To accelerate draining, you must now open the bleed valve to let air into the radiator. This is done using the radiator bleed key. You may need to grip its nut while undoing the valve. If you do not have a bleed key, you can do it just with a flat-headed screwdriver. A filthy liquid may also flow out while unscrewing the bleed valve, so make sure you have a small container below it or a towel to soak it up.

radiator bleed valve

3. To completely drain the        radiator, you can apply the same procedures to the lockshield valve to disconnect the radiator, but that is not needed as long as we can comfortably apply the necessary fixes to the leaking valve without any disturbing water pushing out.

Now that you have drained the radiator, you can easily fix the leakage. Depending on the problem, one of the following fixes will be in order. However, to maintain a good command of the leaking radiator fixes offered in this article, you should first be familiarised with different parts of a typical radiator valve, as illustrated in the graphic below.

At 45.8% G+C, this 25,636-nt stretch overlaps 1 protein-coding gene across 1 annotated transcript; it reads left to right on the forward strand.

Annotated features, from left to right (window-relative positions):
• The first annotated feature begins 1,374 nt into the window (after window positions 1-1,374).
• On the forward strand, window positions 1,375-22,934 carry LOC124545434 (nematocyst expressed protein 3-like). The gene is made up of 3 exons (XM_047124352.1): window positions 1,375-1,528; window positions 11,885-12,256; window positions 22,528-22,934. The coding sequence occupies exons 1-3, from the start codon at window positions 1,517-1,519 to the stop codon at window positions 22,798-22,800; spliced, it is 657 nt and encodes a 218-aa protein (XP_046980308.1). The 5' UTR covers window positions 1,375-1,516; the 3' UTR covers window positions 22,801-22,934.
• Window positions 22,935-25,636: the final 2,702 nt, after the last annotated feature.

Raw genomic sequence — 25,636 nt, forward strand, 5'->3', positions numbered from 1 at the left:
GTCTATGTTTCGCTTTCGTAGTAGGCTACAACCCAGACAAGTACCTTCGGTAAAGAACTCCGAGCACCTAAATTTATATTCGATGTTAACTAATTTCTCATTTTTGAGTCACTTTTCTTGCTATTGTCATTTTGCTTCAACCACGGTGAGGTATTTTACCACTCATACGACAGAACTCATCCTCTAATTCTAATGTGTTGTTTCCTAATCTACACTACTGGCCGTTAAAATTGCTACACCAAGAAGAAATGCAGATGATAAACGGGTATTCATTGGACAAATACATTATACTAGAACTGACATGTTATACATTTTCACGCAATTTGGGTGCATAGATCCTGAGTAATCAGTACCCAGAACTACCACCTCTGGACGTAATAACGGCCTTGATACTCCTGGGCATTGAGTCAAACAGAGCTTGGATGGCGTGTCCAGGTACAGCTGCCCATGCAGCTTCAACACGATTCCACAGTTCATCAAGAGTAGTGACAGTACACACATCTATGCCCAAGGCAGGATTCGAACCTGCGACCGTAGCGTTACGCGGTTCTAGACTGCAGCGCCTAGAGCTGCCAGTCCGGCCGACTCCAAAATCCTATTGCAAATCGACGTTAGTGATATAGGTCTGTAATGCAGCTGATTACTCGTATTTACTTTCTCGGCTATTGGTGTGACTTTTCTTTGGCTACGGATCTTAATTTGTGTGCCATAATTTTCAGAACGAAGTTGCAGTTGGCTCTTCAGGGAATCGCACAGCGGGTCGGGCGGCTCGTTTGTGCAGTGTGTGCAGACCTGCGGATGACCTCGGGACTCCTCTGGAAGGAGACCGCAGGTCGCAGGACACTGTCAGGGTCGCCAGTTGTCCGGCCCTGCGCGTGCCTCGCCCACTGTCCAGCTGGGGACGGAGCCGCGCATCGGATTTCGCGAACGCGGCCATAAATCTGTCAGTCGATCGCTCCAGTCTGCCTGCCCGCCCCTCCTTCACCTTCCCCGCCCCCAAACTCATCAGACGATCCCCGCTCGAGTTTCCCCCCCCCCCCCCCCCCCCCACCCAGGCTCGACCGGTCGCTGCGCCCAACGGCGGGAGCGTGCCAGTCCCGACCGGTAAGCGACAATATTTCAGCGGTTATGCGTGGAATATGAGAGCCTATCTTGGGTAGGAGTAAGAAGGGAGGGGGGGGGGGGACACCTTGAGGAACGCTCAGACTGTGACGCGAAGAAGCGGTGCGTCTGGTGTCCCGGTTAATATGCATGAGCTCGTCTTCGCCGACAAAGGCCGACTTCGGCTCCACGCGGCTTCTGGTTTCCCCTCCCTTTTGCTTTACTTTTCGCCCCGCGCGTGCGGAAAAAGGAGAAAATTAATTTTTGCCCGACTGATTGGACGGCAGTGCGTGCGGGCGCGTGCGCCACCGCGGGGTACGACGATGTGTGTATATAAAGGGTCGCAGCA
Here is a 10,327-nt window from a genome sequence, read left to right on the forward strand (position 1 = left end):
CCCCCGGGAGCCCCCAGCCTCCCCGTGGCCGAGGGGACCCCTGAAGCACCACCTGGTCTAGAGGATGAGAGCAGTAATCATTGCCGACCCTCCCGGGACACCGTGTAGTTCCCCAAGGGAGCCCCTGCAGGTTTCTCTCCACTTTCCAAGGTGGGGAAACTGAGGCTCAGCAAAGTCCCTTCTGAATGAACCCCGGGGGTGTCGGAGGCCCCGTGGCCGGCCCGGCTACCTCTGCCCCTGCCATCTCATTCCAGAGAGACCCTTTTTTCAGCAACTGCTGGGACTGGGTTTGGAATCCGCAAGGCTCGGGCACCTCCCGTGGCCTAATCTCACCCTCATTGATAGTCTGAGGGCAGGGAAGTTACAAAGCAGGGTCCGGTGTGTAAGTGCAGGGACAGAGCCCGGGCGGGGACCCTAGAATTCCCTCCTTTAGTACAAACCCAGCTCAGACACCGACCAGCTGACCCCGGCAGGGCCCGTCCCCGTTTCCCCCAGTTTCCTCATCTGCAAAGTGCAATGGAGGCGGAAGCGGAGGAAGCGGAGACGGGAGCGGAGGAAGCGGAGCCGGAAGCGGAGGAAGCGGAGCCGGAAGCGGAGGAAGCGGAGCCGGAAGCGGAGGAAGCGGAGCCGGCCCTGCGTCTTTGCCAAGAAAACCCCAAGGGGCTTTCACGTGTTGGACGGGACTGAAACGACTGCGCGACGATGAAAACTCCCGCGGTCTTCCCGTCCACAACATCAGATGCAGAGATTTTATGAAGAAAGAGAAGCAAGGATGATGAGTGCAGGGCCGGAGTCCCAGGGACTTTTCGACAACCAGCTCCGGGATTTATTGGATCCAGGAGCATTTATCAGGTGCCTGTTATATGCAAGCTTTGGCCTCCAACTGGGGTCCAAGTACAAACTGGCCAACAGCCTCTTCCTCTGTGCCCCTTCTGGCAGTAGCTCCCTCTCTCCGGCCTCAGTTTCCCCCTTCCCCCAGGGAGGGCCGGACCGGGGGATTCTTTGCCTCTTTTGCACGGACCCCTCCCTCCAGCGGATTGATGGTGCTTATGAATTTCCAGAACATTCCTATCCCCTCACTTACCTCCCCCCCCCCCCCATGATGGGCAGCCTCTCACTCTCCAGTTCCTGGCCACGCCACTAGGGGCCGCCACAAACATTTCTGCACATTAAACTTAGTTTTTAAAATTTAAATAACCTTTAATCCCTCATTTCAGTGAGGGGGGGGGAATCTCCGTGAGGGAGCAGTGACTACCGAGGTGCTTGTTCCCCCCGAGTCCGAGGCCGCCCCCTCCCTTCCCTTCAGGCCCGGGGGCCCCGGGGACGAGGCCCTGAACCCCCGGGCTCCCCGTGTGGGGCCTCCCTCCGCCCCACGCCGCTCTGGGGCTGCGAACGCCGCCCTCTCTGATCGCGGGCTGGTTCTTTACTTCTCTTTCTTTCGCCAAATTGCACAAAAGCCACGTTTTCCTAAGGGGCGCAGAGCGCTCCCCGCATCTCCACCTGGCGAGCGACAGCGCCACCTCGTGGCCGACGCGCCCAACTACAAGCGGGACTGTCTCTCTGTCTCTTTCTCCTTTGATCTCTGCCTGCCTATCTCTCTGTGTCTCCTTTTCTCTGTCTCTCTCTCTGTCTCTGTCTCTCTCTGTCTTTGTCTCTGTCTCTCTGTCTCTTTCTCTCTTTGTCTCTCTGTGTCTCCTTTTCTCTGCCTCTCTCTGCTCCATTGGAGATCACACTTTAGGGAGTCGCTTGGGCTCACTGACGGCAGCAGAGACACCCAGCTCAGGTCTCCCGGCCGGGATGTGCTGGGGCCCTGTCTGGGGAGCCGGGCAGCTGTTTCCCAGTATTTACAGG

The problem lies with the union nut joining the radiator

In this case the fix will be very straightforward. you just need to undo it completely, clean off the old sealant on the threads of the valve, and wrap some Teflon tape tightly around the threads about ten times before screwing it back into the radiator. While undoing the union nut, you may want to count the turns so that while closing it back, you do the same number of turns as was done originally by the plumber, though, basically, the tightening should continue till you feel it is healthily tight.

wrap teflon tape tightly around radiator joint nut

The leaking may as well be from the coupling nut connecting the valve body to the valve tail.

The leaking may as well be from the coupling nut connecting the valve body to the valve tail.

In this case, you need to undo the coupling nut by gripping the valve body and slackening the nut back via the adjustable spanner so that you have access to the olive. Now apply several wraps of PTFE to the olive in a way that the tape will not get unravelled when you replace the nut.

radiator leak fix

The tissue gets wet at the top of the valve in the fault-finding phase

then the (packing) gland nut should be investigated and serviced or repaired. You do not need to turn off the heating system to perform this repair; closing just the two valves (TRV and lockshield) will suffice.

radiator valve body diagram

To start with, pull off the plastic cap at the top of the valve. Sometimes, the cap is held in place via a screw on the top, so you need to undo the screw if necessary. Next, you need to unscrew the gland nut via an adjustable spanner, as shown below.